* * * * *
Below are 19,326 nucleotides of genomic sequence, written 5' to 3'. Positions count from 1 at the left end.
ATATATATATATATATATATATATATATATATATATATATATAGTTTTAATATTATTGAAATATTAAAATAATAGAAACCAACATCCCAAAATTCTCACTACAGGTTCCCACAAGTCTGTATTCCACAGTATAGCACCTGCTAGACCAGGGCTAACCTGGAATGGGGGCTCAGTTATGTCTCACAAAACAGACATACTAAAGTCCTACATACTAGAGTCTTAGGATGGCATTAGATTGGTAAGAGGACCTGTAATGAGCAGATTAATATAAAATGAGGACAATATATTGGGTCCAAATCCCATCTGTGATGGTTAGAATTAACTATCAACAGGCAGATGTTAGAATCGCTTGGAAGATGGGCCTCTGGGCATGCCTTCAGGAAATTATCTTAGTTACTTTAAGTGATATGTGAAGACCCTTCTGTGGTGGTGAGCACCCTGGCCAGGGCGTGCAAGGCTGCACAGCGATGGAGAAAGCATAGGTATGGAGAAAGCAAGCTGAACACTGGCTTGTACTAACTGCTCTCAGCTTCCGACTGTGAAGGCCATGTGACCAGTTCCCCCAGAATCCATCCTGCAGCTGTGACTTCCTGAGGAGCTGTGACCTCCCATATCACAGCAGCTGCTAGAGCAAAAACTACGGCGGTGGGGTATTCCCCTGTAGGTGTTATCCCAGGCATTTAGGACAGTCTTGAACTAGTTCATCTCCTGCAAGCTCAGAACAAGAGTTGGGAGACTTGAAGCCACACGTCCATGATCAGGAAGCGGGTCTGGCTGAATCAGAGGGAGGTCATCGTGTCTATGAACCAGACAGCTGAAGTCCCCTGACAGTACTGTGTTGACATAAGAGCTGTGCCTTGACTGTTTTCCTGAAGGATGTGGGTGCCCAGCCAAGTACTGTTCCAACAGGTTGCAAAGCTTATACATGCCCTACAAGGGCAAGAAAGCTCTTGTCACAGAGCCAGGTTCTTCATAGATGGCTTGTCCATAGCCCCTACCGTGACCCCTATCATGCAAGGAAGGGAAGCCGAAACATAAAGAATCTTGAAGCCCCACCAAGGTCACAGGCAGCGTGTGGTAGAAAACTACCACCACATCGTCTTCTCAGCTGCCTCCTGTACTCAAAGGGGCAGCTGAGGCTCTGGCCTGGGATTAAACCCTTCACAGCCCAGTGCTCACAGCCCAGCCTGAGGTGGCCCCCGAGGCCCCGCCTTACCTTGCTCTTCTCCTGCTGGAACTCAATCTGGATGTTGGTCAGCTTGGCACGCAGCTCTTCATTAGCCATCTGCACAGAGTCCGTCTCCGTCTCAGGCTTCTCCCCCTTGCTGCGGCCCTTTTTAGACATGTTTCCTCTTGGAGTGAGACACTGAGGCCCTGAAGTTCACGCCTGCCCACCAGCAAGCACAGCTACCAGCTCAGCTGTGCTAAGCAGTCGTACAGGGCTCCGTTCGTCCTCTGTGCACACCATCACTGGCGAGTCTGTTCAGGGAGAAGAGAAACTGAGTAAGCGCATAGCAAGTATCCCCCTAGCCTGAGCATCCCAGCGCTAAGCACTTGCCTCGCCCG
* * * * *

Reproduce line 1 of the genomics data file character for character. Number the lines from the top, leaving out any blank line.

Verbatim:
Below are 19,326 nucleotides of genomic sequence, written 5' to 3'. Positions count from 1 at the left end.